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So called classless societies have been developed but have proved failures as elites have formed to lord privileges over those less fortunate.

Values Re-valued

We live in a society that is inherently unfair. A small minority of people control a vast majority of wealth, power, opportunity, and land. These few flaunt their ostentatious lifestyle with mansions, fancy cars, and other emblems of wealth. All the while, a large percentage of people throughout the world struggle simply to feed, clothe, and house themselves.

Have you ever stopped to ask yourself what keeps this majority from somehow correcting this inequity, whether through riot, revolution, or some more peaceful means of societal upheaval? Wouldn’t you expect some sort of railing against a system that sees much of the fruits of everyone’s labour in the hands of so few?

From time of Marx and Engles, this issue has been wrestled with. Reformers and radicals alike have fruitlessly sought means of dealing with this uneven distribution. In some cases, so called “classless societies” have been developed but have proved to be failures as elites have formed to lord privileges over the less fortunate.

In the end, these experiments have become just as oppressive, if not more oppressive, than the flawed systems whose problems they were supposed to solve. What good is a classless society when you are forced to overtly oppress people with secrete police and military might? Something has been overlooked, some base element that drives human behaviour as we know it is being ignored in our attempts to bring about equality.

At first glance, there are few similarities between communist and capitalist societies. But take a second look. Each one offers rewards for services rendered, for compliance with the rules of the game.

In the former, there is the promise of privileges or the withdrawal of same. Better living, travel, and other freedoms were used to ensure compliance with their code of conduct. If you informed on your neighbour, met your quota for the month, or proved yourself worthy in some other way, you were rewarded. Stepping out of line could see a drastic reduction in lifestyle, if not one’s personal freedom. The spectre prison camps and political re-education prove a mighty deterrent to objectionable behaviour.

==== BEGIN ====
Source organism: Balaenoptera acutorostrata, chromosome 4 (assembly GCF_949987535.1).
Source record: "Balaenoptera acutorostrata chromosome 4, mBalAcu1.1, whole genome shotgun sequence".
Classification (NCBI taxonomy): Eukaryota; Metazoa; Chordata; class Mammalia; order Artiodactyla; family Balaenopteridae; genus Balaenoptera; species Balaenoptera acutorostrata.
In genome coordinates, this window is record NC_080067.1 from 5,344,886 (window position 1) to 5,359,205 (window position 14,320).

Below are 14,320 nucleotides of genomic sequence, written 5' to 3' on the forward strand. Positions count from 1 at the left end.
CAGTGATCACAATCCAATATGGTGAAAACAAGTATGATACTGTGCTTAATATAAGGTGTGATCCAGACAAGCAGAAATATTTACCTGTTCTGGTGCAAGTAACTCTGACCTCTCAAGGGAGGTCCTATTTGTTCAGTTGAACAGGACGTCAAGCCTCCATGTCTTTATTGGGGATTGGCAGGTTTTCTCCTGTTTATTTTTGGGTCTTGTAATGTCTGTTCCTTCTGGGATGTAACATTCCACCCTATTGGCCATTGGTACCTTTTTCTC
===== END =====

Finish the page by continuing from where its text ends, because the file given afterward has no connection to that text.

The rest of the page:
In the latter there is the promise of promotion to a better position to elevate you above your fellows, coupled with the fear of losing what you have for either doing well or failing at a specific task. While the fear of actual imprisonment is not as prevalent, debt and poverty are sufficient worries to act as a deterrent to abnormal behaviour.

No matter what facade we lay over top (the good of the state or an upstanding member of society), it all comes down to pitting one individual against another. Behaviour is motivated by self-preservation and self-aggrandisement.

In some sort of twisted race to a nonexistent finish line, we barrel down a track looking over our shoulder with one eye and glancing ahead with the other, never seeing what we are doing. This blindness, this singularity of focus on what’s ahead and behind is what traps us. We know there is someone behind waiting for us to stumble just as we are waiting for one of those ahead to fall.

From the moment we are put into the training system called education we are conditioned for competition: spelling bees, tests, grades. We are told that education will be our tool for a better life ahead, we toil to obtain standards of excellence. Through circumstances beyond our control: genetics, social standing, and quality of education, the first distinctions between us are drawn.

“Streaming” is what they called it when I was in High School but you could easily call it segregation. Pupils considered University and professional class material were put at one level, community college grade students another, and lower students were deemed fit for trades.

While there is validity to this system, everybody is encouraged to work where they are most comfortable and teachers are able to properly challenge students without leaving some out in the cold, it’s also the first sign that some are more favoured by society than others. This is the first indication that, while we may all strive to obtain the rewards that are offered to those higher up, our place in society is pretty much pre-ordained.

Forlornly, we cling to the hope of attaining some of the peaks, whether through luck or perseverance (“hard work is it’s own reward”) through desire to be rewarded on the same level as the lucky few. The carrot of individual freedom through independent means has an allure that is hard to resist.